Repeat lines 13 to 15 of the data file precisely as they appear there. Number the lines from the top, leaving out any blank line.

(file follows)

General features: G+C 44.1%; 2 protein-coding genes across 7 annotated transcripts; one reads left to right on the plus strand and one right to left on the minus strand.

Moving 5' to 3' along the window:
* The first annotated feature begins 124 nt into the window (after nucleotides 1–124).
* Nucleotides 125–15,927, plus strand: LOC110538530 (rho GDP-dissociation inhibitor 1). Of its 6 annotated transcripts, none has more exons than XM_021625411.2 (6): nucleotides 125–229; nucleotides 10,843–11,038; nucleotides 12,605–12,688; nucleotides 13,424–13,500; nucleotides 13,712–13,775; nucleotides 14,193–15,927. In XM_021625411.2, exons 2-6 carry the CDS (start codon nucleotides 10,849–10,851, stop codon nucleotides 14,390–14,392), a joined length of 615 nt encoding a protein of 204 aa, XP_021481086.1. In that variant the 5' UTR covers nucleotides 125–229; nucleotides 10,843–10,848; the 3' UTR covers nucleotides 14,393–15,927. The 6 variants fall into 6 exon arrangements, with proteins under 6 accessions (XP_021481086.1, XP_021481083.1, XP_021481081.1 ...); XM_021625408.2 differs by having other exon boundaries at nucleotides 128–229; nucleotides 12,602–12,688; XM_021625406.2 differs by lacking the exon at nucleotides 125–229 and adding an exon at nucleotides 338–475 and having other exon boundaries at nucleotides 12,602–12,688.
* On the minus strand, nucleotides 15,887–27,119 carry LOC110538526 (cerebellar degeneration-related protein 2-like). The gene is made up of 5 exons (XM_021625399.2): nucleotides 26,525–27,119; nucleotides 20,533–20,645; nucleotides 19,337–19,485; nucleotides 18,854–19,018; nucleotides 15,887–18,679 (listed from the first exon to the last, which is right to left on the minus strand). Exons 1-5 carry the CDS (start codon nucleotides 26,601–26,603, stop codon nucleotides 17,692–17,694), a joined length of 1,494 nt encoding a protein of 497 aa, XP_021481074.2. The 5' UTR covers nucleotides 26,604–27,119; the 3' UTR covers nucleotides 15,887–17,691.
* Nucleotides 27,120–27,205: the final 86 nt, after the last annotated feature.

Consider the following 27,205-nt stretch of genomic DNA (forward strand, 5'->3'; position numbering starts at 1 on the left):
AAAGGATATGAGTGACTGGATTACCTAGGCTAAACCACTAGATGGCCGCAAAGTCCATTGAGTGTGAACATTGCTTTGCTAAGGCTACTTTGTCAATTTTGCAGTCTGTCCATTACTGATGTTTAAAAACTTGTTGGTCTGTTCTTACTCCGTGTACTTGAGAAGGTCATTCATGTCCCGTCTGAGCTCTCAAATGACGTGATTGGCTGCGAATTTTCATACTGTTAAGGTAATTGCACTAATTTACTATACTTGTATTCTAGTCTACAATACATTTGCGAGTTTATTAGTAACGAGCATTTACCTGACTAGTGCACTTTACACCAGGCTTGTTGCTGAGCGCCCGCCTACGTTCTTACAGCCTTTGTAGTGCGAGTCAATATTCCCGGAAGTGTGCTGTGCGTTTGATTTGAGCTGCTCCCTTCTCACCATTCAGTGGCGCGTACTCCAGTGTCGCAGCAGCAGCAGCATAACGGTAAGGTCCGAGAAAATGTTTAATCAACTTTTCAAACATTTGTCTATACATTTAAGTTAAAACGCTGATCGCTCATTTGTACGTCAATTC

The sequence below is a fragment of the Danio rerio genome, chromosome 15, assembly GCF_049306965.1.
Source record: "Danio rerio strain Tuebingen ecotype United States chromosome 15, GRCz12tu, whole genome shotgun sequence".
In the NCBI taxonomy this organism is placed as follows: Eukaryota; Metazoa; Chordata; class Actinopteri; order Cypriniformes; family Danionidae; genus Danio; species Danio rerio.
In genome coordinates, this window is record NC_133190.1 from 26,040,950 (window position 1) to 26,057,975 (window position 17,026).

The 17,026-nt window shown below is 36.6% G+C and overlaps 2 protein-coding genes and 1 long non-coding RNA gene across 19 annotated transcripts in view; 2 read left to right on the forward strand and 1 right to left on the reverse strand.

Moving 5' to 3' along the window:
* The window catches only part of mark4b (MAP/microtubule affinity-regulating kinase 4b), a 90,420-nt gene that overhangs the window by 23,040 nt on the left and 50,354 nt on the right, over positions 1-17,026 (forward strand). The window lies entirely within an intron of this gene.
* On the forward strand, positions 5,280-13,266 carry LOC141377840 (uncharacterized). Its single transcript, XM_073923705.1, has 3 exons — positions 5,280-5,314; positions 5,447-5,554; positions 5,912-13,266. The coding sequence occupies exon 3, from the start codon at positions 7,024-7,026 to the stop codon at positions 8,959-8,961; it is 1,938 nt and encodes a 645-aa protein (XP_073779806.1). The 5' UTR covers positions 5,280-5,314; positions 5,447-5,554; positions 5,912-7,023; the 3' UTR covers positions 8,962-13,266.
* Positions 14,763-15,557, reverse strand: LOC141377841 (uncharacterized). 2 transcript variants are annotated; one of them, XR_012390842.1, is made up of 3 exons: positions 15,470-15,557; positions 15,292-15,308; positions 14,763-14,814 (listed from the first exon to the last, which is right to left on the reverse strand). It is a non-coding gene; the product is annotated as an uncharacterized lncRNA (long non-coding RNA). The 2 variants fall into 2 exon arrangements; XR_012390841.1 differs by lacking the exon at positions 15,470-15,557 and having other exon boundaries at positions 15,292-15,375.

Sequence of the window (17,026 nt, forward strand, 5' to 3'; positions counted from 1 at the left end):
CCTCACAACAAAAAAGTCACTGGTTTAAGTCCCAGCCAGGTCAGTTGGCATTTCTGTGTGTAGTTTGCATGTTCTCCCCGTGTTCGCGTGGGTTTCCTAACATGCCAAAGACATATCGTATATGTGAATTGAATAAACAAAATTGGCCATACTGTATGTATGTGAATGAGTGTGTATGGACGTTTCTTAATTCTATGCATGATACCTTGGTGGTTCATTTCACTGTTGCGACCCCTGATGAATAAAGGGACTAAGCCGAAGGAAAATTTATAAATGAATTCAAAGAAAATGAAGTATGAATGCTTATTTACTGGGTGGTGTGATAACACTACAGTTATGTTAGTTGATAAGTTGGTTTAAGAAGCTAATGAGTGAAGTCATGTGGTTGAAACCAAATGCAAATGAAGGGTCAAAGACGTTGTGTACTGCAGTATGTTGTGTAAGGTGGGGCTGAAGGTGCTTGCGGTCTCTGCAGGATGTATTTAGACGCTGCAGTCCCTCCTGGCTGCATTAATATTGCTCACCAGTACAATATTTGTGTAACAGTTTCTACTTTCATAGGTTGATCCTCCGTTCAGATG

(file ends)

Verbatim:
The 17,026-nt window shown below is 36.6% G+C and overlaps 2 protein-coding genes and 1 long non-coding RNA gene across 19 annotated transcripts in view; 2 read left to right on the forward strand and 1 right to left on the reverse strand.

Moving 5' to 3' along the window:
* The window catches only part of mark4b (MAP/microtubule affinity-regulating kinase 4b), a 90,420-nt gene that overhangs the window by 23,040 nt on the left and 50,354 nt on the right, over positions 1-17,026 (forward strand). The window lies entirely within an intron of this gene.